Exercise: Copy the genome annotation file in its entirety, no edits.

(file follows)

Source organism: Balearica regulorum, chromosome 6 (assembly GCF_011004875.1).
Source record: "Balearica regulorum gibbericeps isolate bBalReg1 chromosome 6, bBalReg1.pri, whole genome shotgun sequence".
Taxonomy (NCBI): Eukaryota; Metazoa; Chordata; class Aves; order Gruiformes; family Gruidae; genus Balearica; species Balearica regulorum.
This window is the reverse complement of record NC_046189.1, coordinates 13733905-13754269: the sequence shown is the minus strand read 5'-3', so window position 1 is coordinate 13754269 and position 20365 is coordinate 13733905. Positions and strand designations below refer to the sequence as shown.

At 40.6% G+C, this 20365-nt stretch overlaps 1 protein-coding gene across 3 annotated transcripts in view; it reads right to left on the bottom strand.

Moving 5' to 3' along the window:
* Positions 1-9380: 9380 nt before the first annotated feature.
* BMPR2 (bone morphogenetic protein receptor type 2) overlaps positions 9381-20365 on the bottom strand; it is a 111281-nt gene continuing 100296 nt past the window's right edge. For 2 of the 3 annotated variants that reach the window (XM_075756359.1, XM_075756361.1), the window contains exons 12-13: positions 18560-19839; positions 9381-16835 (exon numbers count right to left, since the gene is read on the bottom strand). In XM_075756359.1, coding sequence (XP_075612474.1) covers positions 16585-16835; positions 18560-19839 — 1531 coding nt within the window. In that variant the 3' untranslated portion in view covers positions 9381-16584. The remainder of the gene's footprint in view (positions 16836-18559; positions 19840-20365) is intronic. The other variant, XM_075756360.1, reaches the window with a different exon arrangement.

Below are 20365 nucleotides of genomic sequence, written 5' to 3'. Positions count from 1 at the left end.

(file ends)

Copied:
Source organism: Balearica regulorum, chromosome 6 (assembly GCF_011004875.1).
Source record: "Balearica regulorum gibbericeps isolate bBalReg1 chromosome 6, bBalReg1.pri, whole genome shotgun sequence".
Taxonomy (NCBI): Eukaryota; Metazoa; Chordata; class Aves; order Gruiformes; family Gruidae; genus Balearica; species Balearica regulorum.
This window is the reverse complement of record NC_046189.1, coordinates 13733905-13754269: the sequence shown is the minus strand read 5'-3', so window position 1 is coordinate 13754269 and position 20365 is coordinate 13733905. Positions and strand designations below refer to the sequence as shown.

At 40.6% G+C, this 20365-nt stretch overlaps 1 protein-coding gene across 3 annotated transcripts in view; it reads right to left on the bottom strand.

Moving 5' to 3' along the window:
* Positions 1-9380: 9380 nt before the first annotated feature.
* BMPR2 (bone morphogenetic protein receptor type 2) overlaps positions 9381-20365 on the bottom strand; it is a 111281-nt gene continuing 100296 nt past the window's right edge. For 2 of the 3 annotated variants that reach the window (XM_075756359.1, XM_075756361.1), the window contains exons 12-13: positions 18560-19839; positions 9381-16835 (exon numbers count right to left, since the gene is read on the bottom strand). In XM_075756359.1, coding sequence (XP_075612474.1) covers positions 16585-16835; positions 18560-19839 — 1531 coding nt within the window. In that variant the 3' untranslated portion in view covers positions 9381-16584. The remainder of the gene's footprint in view (positions 16836-18559; positions 19840-20365) is intronic. The other variant, XM_075756360.1, reaches the window with a different exon arrangement.

Below are 20365 nucleotides of genomic sequence, written 5' to 3'. Positions count from 1 at the left end.